What can I say about the film itself that could possibly bring anything new to the table? We all know the story, we all know the sequels, and we all know the prequels. To say that Star Wars is canonical to a certain generation is an understatement. Most in my age group were hit with the first all-encompassing wave of merchandising and inundation to ever affect a demographic in regards to a film. And most of us can probably rattle off the least known characters easier than remembering our own families, or have put more effort into debating the fine intricacies not addressed on the screen than we have into our daily work. Star Wars (as a new entity) was to a 7 year old as water is to a shark--essential and perpetuating. Even the poster at the top of this blog loomed over my first grade classroom like a holy visage even before any of us had seen the film. We were all too familiar with Darth Vader's gaze prior to our indoctrination.

Which brings us to another poster I had (see above) and my ultimate misunderstood personal hero, Darth Vader. Not Anakin Skywalker or the crusty old white man they pop the mask off of at the end of Return Of The Jedi, but Darth Vader, the black leather wearing, black helmeted, robotically-integrated man/machine/demigod. The first glimpse of his imposing presence on screen coming through the smoke was all I needed to see--I was hooked. He was unbelievably powerful, he could fly a star fighter, he had a cool ass voice, and he could crush your larynx with a flick of his finger. He was a big man in black controlling all the minions in white, his knights in shining armor. The only other people who wore capes back then like that were Superman, Batman, and Dracula, and I loved all those guys too, but Vader was all 3 rolled into one. Beyond evil or morality, he was law a bad ass spiritual mother... My favorite shirt was based off of this shirt (though a) my mom got it for me in red from JC Penney's, and b) it was spelled correctly):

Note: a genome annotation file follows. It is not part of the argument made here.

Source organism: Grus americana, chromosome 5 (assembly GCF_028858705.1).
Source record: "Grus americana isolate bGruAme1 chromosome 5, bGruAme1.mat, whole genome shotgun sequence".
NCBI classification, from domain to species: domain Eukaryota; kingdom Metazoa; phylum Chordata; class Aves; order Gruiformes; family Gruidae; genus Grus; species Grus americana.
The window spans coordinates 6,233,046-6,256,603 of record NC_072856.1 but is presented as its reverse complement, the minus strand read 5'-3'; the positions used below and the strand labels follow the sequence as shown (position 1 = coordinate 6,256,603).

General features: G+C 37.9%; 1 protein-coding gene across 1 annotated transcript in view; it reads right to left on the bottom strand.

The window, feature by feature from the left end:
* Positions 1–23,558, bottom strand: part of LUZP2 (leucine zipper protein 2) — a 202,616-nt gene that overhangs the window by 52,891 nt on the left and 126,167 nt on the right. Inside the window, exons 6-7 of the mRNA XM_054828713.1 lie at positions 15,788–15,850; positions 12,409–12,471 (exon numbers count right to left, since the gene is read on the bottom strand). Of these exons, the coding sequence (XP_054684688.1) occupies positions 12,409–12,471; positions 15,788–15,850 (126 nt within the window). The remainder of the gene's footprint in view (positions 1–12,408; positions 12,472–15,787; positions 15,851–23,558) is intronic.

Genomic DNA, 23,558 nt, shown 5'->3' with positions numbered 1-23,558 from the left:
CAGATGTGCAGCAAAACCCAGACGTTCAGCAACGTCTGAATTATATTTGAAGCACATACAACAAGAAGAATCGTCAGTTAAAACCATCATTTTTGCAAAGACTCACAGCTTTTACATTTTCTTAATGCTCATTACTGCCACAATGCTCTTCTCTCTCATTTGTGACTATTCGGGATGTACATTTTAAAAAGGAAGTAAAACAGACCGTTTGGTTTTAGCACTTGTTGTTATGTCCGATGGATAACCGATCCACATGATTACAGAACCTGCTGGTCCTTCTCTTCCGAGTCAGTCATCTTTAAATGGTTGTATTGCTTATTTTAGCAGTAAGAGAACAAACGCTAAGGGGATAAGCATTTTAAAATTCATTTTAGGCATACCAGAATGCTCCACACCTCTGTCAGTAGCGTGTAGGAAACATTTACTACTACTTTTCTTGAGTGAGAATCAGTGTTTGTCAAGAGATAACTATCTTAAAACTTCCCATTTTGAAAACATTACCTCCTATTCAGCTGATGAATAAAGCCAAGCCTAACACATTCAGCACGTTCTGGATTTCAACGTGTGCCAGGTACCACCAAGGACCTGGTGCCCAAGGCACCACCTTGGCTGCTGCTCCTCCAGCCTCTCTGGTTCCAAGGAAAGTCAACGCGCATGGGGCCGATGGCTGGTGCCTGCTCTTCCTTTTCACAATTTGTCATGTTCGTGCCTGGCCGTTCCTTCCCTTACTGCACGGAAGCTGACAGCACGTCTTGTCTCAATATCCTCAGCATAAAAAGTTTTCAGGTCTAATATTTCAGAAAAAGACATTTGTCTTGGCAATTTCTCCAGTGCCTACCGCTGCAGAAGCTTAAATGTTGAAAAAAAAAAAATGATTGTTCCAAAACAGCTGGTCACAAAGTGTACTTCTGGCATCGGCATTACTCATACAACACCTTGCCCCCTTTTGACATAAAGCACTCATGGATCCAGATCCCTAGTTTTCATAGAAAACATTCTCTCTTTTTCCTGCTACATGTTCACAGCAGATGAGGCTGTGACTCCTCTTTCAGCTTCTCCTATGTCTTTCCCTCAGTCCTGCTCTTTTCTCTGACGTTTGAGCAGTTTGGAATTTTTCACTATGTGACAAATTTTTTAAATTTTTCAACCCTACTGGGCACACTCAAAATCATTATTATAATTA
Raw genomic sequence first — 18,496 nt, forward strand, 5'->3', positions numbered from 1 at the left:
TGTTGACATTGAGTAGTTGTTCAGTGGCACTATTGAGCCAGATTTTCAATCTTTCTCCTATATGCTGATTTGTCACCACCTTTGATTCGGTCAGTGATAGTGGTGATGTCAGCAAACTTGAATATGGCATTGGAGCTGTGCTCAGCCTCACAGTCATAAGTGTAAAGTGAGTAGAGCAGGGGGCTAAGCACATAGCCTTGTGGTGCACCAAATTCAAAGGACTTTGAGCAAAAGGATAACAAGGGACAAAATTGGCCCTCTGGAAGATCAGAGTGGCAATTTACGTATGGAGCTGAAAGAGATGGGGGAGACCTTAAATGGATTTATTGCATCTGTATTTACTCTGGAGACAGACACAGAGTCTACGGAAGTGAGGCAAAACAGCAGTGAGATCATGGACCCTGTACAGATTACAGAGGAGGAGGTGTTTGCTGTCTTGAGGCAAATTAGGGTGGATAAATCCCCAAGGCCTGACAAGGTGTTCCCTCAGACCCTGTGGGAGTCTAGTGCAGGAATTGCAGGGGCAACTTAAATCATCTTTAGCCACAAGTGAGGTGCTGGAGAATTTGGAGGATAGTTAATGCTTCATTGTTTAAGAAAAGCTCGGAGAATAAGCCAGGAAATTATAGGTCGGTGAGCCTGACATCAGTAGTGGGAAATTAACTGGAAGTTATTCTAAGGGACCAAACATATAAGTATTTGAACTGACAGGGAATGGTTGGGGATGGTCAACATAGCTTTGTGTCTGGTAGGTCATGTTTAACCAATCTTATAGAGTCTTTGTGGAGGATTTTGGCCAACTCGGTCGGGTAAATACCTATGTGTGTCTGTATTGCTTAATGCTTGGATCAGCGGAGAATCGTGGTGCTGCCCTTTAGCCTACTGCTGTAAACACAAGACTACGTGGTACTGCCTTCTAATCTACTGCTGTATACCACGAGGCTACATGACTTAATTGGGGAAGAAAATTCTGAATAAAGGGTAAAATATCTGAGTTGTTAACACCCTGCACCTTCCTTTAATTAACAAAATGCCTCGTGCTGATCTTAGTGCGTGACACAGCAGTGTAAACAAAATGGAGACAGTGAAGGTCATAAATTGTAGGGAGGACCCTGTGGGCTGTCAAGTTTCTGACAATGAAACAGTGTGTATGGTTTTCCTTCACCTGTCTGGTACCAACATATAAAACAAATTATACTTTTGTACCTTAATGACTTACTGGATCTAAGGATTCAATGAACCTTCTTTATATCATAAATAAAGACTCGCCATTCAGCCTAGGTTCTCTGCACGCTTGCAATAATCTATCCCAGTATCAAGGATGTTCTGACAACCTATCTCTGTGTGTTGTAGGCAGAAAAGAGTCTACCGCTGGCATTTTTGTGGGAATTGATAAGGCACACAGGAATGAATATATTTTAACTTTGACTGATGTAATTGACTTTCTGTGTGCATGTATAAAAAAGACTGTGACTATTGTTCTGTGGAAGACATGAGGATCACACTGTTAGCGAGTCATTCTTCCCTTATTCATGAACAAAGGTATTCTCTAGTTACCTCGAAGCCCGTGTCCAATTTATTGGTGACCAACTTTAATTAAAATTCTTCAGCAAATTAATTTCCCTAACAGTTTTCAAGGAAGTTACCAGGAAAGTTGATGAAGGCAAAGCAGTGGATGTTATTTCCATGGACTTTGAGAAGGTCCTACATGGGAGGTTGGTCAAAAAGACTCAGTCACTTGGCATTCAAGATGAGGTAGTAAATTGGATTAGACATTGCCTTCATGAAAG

There were other characters too that I loved, such as Chewbacca, Han Solo, and that cute powerdroid that was stuck in the Jawa's Sandcrawler, but no one even came close to being the majestic awesomeness of Darth Vader. Boba Fett would eventually come close, but he was no Vader.

Of course I had this record, which I eventually memorized:

And all the action figures you could get at that time, the original 12:

I have vivid memories of going to the Treasury (the Southern California version of Target in the 1970s), looking at the toys, turning the corner and seeing a hang card with the picture of a Stormtrooper (someone had ripped off the figure). At this point I knew nothing of Star Wars action figures, but it didn't take long to figure it out. This wasn't the Fonzie doll I was looking for, this was BETTER. I ran around the toy section until I found the full display, and there among the gangs of Stormtroopers and C-3PO figures was one Darth Vader, complete with push-out red lightsaber. My mom ended up getting him for me and I still have him (as well as the rest of the collection which grew through the first two movies by leaps and bounds). From that day until the sad day when I put aside the action figures they were my constant companions, even traveling to New Zealand and Samoa (where I got to see the film in a theater in Apia) with me.